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Aug 152012
 

The Hygiology Post is presenting information about a company that seems to have much potential to help many people. 2012 may be a pivotal year in determining how helpful the patented technologies may actually be for people.    

Senesco Technologies has continued to update information on its web site (https://www.senesco.com/; obtained on 8-15-12). As a matter of disclosure : The author continues to be a current shareholder in the company.

 The Senesco Technologies web site ( https://www.senesco.com/newsitem.php?id=256; obtained on 8-15-12) has posted relevant information about its research. Here is an excerpt:

“8/15/2012

Senesco Announces that SNS01-T Showed Good Tolerability and Stable Disease in Newly Completed First Cohort of Phase 1b/2a Multiple Myeloma Trial Senesco Given the Green Light to Increase the Dose in Cohort 2

BRIDGEWATER, N.J. (August 15th, 2012) – Senesco Technologies, Inc. (‘Senesco’ or the ‘Company’) (NYSE MKT: SNT) reported today that it has completed the first cohort of patients in its Phase 1b/2a clinical trial for the treatment of multiple myeloma in which SNS01-T was safe and well tolerated and met the criteria for Stable Disease in 2 of the 3 evaluable patients that comprised cohort 1.

The safety data for the group were provided to the Data Review Committee (DRC) which advised Senesco that SNS01-T was safe and well tolerated and that it is appropriate to proceed with cohort 2 and to escalate the dose level to 0.05 mg/kg, a four-fold increase. No drug-related serious adverse events or dose limiting toxicities were recorded for any patients.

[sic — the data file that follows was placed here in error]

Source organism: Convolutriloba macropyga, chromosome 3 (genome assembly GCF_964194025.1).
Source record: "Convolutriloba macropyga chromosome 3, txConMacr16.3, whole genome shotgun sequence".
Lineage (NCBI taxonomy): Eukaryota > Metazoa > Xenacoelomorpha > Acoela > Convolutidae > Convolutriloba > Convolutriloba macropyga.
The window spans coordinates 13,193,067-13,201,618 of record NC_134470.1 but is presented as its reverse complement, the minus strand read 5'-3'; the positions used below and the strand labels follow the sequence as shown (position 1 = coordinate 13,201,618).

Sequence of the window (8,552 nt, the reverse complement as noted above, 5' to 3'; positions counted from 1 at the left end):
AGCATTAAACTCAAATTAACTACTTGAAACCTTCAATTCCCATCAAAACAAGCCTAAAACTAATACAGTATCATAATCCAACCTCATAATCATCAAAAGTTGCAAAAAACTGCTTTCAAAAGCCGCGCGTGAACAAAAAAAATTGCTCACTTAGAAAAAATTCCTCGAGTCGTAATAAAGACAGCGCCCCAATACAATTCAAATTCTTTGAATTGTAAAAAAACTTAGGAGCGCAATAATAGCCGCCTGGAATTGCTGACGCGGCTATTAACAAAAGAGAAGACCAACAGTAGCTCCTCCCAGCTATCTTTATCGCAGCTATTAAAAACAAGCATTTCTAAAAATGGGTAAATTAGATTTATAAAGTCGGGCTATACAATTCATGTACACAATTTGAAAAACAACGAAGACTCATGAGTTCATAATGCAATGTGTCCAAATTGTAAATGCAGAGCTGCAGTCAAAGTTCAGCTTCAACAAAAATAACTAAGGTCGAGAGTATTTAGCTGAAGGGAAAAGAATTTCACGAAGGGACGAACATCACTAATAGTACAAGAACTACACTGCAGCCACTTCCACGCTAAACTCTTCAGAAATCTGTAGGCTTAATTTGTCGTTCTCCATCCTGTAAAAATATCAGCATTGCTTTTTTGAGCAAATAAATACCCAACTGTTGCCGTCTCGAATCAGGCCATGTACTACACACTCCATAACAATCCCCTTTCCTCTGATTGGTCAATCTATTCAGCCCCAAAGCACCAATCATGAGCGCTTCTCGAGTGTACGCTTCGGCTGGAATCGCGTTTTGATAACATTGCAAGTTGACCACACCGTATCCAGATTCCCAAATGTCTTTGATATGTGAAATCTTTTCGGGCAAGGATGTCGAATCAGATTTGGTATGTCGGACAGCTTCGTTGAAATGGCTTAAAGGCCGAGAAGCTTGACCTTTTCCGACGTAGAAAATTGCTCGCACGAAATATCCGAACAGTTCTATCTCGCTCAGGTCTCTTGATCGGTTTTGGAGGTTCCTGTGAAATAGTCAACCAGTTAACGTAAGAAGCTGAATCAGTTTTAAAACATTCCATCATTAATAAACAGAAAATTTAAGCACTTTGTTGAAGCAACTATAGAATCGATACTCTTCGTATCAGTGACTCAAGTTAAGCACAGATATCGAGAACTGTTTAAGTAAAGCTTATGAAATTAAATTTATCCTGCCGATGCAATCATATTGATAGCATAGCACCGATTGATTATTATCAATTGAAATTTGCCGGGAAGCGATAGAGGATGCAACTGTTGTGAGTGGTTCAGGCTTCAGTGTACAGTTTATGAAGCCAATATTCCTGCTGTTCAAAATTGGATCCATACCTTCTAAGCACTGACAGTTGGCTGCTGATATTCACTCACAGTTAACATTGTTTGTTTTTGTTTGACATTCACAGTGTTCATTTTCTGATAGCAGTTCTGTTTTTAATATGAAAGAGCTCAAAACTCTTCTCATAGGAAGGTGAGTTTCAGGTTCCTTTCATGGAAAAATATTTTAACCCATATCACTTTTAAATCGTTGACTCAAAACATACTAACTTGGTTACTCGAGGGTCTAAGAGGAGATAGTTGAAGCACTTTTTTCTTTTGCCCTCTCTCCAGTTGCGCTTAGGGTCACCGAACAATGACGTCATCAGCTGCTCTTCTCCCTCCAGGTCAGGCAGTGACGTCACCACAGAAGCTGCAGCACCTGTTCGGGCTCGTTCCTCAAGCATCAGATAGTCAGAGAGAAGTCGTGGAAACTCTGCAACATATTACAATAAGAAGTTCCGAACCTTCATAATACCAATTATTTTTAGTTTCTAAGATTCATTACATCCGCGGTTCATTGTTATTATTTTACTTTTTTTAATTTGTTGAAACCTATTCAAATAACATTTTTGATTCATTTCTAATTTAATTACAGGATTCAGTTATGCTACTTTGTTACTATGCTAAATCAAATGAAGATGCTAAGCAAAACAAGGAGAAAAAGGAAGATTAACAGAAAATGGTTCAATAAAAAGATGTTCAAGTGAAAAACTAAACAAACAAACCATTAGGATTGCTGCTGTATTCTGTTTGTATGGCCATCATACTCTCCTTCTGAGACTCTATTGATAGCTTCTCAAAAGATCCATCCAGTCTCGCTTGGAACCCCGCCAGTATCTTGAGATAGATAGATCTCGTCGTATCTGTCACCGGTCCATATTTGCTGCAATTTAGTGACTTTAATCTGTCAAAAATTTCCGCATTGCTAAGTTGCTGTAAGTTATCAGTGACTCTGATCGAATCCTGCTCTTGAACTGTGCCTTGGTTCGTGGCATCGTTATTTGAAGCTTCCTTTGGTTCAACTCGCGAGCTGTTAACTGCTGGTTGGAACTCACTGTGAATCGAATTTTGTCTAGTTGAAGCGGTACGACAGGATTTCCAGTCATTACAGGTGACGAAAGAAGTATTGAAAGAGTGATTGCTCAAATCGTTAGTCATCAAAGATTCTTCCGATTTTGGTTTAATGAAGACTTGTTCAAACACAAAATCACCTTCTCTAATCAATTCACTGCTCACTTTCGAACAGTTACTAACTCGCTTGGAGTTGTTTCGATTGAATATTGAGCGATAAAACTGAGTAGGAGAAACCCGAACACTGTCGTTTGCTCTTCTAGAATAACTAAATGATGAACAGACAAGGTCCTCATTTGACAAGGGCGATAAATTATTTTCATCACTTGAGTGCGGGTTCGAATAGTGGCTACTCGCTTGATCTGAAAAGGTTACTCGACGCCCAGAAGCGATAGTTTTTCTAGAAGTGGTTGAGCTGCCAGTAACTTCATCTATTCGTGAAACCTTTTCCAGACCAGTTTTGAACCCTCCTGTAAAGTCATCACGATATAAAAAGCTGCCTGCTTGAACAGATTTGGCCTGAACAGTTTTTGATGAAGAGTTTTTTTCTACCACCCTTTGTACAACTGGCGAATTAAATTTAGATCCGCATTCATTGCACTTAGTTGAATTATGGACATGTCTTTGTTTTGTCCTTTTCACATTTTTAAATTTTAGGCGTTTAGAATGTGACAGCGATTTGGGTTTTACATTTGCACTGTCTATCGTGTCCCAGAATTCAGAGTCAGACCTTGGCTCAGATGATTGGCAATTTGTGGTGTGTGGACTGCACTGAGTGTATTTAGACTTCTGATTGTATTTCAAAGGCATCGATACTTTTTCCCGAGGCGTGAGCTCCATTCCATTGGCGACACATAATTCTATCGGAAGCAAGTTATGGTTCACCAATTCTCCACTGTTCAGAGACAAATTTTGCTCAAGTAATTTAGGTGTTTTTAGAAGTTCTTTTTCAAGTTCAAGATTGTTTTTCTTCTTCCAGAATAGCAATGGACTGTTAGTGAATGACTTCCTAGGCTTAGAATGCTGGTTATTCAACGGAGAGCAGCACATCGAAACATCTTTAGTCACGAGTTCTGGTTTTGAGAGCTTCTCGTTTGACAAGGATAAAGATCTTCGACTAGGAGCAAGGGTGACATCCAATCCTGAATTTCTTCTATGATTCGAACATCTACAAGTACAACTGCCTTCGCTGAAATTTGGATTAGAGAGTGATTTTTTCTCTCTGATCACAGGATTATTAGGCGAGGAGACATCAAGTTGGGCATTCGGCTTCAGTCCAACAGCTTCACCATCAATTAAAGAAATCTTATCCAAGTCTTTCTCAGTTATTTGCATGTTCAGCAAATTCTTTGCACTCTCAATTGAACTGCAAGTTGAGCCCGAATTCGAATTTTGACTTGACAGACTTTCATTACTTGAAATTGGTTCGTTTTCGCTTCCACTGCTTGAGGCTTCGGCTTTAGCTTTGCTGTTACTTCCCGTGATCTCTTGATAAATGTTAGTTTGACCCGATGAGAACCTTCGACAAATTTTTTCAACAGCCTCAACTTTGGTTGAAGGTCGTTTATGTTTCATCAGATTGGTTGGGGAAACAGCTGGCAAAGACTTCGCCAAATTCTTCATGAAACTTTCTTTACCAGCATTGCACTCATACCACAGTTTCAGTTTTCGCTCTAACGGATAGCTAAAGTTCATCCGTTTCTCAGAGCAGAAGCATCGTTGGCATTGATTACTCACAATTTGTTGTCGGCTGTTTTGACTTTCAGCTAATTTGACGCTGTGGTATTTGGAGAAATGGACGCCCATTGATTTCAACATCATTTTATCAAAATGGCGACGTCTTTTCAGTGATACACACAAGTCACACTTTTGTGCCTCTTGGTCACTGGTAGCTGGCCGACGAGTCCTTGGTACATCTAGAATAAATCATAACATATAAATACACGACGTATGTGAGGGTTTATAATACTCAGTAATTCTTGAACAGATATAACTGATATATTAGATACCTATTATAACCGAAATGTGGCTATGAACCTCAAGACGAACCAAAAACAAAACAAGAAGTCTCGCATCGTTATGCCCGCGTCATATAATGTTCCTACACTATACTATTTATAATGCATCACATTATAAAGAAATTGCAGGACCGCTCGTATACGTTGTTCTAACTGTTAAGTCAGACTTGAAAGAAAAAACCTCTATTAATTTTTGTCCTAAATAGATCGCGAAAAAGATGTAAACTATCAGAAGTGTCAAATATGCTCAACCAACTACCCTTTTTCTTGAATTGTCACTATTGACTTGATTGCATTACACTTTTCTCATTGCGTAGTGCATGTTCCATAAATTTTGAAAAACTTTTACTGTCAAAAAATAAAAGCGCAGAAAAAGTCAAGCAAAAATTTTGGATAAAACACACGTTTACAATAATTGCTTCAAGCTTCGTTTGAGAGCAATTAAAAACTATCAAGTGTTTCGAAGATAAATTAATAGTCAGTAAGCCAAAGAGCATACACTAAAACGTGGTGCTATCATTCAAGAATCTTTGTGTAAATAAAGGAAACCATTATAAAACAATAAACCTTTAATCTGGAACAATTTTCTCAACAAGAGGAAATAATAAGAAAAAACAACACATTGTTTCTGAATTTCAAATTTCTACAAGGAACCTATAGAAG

‘We are extremely pleased with the results so far from the Phase 1b/2a study,’ stated Harlan Waksal, M.D., Chairman of Senesco. ‘The promising result that we observed in the first patient has been confirmed by a similar effect, Stable Disease, in another patient. We are looking forward to seeing the effect of increasing the dose level in the next group of patients.’

The requisite number of 3 patients was evaluable from a total of 6 patients enrolled in the cohort. In two of these three patients their disease had not progressed on treatment, based on several criteria including the monoclonal protein, and was considered stable at week 3 and week 6, the end of the dosing regimen. Three patients were withdrawn from the study by their physicians due to disease progression before completing treatment. One of the responding patients has continued to have Stable Disease at week 10, a month after the end of treatment with SNS01-T.”

The Hygiology Post welcomes feedback from readers as to whether the articles (individually and/or collectively) help fulfill its vision and mission.

 

Louis DeCola, Jr.                                    © 2012 The Hygiology Post